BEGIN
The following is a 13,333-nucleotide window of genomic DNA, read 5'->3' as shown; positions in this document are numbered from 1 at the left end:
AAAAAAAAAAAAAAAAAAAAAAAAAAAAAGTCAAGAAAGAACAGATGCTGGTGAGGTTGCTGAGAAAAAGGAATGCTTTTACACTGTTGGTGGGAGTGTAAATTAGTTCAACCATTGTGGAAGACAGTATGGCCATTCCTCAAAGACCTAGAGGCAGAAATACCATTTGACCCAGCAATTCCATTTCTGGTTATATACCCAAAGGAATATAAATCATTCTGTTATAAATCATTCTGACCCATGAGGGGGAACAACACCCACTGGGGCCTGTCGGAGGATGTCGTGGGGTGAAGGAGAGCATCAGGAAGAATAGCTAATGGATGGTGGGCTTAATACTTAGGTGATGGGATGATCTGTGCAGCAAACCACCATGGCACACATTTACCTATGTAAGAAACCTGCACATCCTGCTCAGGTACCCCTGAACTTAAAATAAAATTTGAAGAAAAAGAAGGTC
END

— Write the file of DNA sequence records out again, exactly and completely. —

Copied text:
The following is a 13,333-nucleotide window of genomic DNA, read 5'->3' as shown; positions in this document are numbered from 1 at the left end:
AAAAAAAAAAAAAAAAAAAAAAAAAAAAAGTCAAGAAAGAACAGATGCTGGTGAGGTTGCTGAGAAAAAGGAATGCTTTTACACTGTTGGTGGGAGTGTAAATTAGTTCAACCATTGTGGAAGACAGTATGGCCATTCCTCAAAGACCTAGAGGCAGAAATACCATTTGACCCAGCAATTCCATTTCTGGTTATATACCCAAAGGAATATAAATCATTCTGTTATAAATCATTCTGACCCATGAGGGGGAACAACACCCACTGGGGCCTGTCGGAGGATGTCGTGGGGTGAAGGAGAGCATCAGGAAGAATAGCTAATGGATGGTGGGCTTAATACTTAGGTGATGGGATGATCTGTGCAGCAAACCACCATGGCACACATTTACCTATGTAAGAAACCTGCACATCCTGCTCAGGTACCCCTGAACTTAAAATAAAATTTGAAGAAAAAGAAGGTC